Job Vacancy rates do not rise and fall consistently with Unemployment Rates. Unemployment can rise at the same time as Job Vacancies increase.  Job Vacancy Rates can also go up when employment numbers increase as more jobs are created and when new skills are required.

Questions or comments?  Please contact me at anne@annehoward.com

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Job Vacancies in Alberta

The Job Vacancy Rate is determined by the presence of three specific factors:

  1. There is a specific job;
  2. The work could start within 30 days, and;
  3. The employer is actively seeking employees from outside the company.

Statistics Canada maintains longer-term data on labour demand, job vacancies and the vacancy rate for Canada and the provinces.  The following table provides the total labour demand by year, with the green portion of the column showing met labour demand, the blue showing unmet (or vacant positions) demand, with the yellow showing the vacancy rate.

Chart1

StatsCan Table 14-10-0225-01, Job Vacancies, Labour Demand and Job Vacancy Rate, Annual

In Canada overall and in every province, Job Vacancies are higher in skilled occupations than they are in semi or unskilled occupations.

Where are the Jobs?

The Goods Producing Sector employed 25.4% of the Alberta labour force and the Services Sector 74.6% in July 2019.

The Goods Producing Sector jobs include Agriculture, Forestry, Fishing, Mining, Oil & Gas, Utilities, Construction, and Manufacturing.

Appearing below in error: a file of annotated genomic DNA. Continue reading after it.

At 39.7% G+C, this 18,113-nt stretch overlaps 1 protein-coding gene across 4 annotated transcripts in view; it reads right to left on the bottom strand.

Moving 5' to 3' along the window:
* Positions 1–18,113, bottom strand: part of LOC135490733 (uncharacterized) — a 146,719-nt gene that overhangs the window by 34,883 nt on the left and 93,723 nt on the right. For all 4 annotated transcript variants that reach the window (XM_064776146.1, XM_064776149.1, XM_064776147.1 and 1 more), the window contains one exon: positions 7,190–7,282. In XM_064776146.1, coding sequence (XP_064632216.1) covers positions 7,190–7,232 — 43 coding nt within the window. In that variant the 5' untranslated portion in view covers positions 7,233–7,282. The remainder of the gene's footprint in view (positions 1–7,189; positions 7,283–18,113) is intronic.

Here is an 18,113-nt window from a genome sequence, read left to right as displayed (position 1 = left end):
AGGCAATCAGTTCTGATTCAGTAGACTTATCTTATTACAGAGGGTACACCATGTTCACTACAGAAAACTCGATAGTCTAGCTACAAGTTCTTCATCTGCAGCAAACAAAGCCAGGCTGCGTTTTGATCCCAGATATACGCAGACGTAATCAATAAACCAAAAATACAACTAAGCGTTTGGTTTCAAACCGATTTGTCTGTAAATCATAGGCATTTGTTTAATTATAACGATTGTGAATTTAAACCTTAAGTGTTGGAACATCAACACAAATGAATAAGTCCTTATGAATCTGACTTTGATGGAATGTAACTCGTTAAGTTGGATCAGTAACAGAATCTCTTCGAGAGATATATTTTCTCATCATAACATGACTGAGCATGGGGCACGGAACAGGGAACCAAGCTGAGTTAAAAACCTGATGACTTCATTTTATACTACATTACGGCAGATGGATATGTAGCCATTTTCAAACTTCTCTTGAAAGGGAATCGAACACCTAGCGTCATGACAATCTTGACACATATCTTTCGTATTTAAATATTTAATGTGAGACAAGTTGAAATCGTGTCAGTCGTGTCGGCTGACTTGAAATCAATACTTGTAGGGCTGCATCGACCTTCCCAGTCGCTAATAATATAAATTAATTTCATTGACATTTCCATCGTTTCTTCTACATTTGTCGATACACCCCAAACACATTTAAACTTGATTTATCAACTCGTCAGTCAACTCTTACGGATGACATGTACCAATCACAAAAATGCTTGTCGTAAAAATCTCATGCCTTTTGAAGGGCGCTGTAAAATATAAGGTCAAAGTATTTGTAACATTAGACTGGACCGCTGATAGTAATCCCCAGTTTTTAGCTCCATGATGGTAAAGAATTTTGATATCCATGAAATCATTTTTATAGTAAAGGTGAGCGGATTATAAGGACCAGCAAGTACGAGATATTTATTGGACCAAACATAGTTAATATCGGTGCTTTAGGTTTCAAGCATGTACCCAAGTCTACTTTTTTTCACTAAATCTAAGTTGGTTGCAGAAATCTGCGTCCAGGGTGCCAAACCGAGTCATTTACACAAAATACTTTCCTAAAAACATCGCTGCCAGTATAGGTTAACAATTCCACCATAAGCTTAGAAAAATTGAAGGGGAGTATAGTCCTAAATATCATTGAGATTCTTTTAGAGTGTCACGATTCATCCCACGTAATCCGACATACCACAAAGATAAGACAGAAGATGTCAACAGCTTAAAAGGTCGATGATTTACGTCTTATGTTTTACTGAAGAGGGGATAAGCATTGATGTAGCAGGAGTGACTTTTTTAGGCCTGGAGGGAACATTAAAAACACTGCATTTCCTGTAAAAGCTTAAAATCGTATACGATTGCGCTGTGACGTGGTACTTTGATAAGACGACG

• Agriculture and Manufacturing jobs are down from last month (a combined total of 500 jobs) and up from July of 2018 (1700 and 5900 respectively:
  • Forestry, Fishing, Mining, Oil & Gas are down from June 2019 (7200 jobs) and July last year (11,800 jobs)
  • Construction is up from last month (4,600 jobs) and down from last year (2200 jobs)
  • Utilities are up this year by 200 jobs, July over June, as well as (800 jobs) over July 2018

Overall, The Goods Producing Sector is down a total of 5700 jobs this July as compared to last July.

Employment in the Service Producing Sector is up by 24,900 jobs in July this year as compared to July 2018.

Only 3 of the 14 Service Sector Industries, (Educational Services, Information, Culture & Recreation, and Accommodation & Food Services) have lost jobsThe highest demand in the Services Sector is in the Personal Services industries, which includes things like daycare, accounting, counselling and rehabilitation, legal, laundry, auto repair, lawn maintenance, and funeral services.

Of those Service Sector Industries that lost jobs in July 2019, the one with the lowest average weekly earnings is the Accommodation & Food Services Industry which at January 2019 was $451.78 and is the lowest of all industries.

Chart2